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TA35 Rocker 2Pol

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Overcurrent protection

General information circuit breakers

Fig. 1 Thermical CBE

Fig. 2 Contact force versus deflection

  1. Latch-type mechanism

  2. Spring-type mechanism

Circuit breakers for equipment, CBEs, provide protection against hazards of electricity in equipment. For the TA45-line «Protection» includes the safeguarding against harmful thermal effects of overcurrents and the prevention of accidents caused by electricity.

Overcurrent protection is achieved by the automatic interruption of sustained overcurrents with the help of a thermal release tripping the CBE when the duration of an overcurrent exceeds a predetermined limit. The essential part of such a release is a thermo bimetal (figure 1, figure 6a). This mechanical element can simulate the heating effect of the current, can transform electric energy into a motion (deflection) and trigger a mechanism to cause automatic interruption of the current which produces these effects.

To use the heat created by the current instead of the magnitude of the current itself offers a great advantage, because heat determines the admissible stress of the insulation and the admissible duration of the various overload conditions encountered in practical applications. Thermally operated CBEs, therefore, take good care of the surplus energy required for start-up or high-torque operation of motors. They cope well with high inrush spikes which occur in switching power supplies, transformers, tungsten filament lamps, etc. and avoid nuisance tripping due to such transients.

Bimetals can also handle frequencies in a fairly wide range, e.g. from DC to 400 Hz, without necessitating any change in ratings or characteristics. The CBEs of the TA45-line use a «latch-type» thermal release. High contact force can be maintained until the unit trips. This prevents electrical «noise» due to contact bounce and reduces the risk of contact welding which may occur with spring type mechanisms (figure 2).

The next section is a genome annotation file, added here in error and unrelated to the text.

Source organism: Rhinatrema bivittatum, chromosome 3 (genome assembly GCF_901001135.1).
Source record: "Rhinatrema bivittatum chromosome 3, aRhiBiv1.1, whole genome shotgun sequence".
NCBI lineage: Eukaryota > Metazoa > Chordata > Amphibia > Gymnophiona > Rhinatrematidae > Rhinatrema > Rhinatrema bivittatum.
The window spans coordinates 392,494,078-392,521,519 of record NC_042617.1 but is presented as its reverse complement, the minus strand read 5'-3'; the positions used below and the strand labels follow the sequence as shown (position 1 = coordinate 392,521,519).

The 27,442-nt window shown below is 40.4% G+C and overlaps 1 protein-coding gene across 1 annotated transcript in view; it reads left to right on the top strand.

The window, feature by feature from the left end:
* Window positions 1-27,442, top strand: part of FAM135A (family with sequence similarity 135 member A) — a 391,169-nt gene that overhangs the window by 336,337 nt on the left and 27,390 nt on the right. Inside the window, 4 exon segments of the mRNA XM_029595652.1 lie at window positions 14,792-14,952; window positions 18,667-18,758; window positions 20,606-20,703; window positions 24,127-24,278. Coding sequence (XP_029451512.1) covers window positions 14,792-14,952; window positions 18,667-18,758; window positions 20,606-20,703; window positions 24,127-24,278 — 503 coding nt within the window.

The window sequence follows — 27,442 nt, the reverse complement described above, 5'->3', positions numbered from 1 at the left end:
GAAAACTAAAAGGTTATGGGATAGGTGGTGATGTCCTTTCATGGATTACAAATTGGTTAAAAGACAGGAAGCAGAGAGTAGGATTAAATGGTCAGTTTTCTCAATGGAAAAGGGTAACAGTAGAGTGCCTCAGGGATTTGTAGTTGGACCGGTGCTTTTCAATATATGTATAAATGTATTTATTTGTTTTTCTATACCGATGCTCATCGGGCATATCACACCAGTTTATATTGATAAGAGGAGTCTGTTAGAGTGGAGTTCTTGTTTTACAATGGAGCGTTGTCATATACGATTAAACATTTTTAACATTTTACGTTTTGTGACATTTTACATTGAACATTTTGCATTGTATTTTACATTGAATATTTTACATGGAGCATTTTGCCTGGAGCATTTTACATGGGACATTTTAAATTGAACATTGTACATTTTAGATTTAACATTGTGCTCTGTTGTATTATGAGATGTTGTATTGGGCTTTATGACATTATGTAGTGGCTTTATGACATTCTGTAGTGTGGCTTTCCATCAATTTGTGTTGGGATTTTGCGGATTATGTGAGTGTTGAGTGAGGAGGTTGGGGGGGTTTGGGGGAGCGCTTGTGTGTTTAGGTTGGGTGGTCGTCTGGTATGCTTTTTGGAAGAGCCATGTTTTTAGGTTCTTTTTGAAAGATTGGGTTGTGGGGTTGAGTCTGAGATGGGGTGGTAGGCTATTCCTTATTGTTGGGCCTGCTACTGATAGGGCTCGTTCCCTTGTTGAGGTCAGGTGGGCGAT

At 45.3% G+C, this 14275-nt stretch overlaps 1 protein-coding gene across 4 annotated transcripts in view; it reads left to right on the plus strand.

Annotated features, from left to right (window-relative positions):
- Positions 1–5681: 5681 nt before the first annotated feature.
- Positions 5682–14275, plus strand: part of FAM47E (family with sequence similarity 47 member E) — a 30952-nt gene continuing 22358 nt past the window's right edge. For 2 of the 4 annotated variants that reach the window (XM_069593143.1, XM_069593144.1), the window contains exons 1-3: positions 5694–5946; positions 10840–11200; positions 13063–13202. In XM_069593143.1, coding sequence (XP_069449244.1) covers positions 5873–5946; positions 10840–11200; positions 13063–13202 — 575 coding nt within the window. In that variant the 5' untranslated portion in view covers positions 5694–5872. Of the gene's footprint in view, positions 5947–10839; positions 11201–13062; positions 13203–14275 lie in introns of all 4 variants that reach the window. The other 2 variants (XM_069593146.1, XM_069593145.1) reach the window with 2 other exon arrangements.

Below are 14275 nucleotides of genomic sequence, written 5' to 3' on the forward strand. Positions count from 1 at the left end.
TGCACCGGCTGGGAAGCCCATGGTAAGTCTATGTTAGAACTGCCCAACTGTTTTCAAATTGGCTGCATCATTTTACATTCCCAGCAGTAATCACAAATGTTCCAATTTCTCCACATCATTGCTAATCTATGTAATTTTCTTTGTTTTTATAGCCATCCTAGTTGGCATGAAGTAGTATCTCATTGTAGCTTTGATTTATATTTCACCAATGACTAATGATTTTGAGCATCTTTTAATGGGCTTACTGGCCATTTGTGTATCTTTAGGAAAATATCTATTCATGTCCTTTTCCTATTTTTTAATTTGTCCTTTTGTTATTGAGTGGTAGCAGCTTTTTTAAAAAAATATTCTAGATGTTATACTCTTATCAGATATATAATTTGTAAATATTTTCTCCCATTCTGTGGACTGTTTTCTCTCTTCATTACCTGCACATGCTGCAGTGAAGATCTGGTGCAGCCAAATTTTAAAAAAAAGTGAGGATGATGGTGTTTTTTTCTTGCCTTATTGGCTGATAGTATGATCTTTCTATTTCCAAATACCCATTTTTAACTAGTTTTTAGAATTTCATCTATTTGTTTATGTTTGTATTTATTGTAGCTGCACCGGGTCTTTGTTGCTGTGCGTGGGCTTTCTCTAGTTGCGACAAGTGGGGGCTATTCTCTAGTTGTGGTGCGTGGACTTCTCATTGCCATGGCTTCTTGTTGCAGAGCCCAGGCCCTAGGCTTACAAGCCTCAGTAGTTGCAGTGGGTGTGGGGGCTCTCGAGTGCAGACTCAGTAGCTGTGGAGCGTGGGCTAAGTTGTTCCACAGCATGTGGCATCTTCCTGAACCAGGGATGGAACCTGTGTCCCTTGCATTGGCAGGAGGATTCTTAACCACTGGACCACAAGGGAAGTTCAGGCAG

Thermally operated CBEs are temperature sensitive. This, in most applications, is an advantage because the withstand capacity of the component to be protected is almost always temperature sensitive too.

Overcurrent protection by thermal magnetic CBEs

Thermal magnetic CBEs have two releases to achieve automatic interruption of an overcurrent (figure 7):

  1. A thermo-bimetal for overload current

  2. An electro magnet for short circuit current

Consequently, the operating characteristic is essentially composed of two zones, linked by a zone (3) where either one or the other mode of tripping will be effective (figure 8).

The electro magnet should be dimensioned so that it will not trip during transients likely to occur in the intended application. This determines the level of the current below which instantaneous tripping should not occur.

The upper level, indicating the current above which instantaneous tripping must occur, is of interest in considerations concerning the selective action of two protective devices.

In the short circuit range of overcurrents (above 8....12 times the rated current), the faster interruption obtainable with the magnetic release is an advantage. It can help to save the heater windings of indirectly heated bimetals from overheating and it can improve the breaking capacity of the CBE. The CBEs primarily intended for overload protection are usually capable of interrupting, without back-up assistance, currents up to 100 to 300 amps and be fit for further use after such an interruption. The performance at higher fault levels usually relies on back-up assistance by fuses or breakers.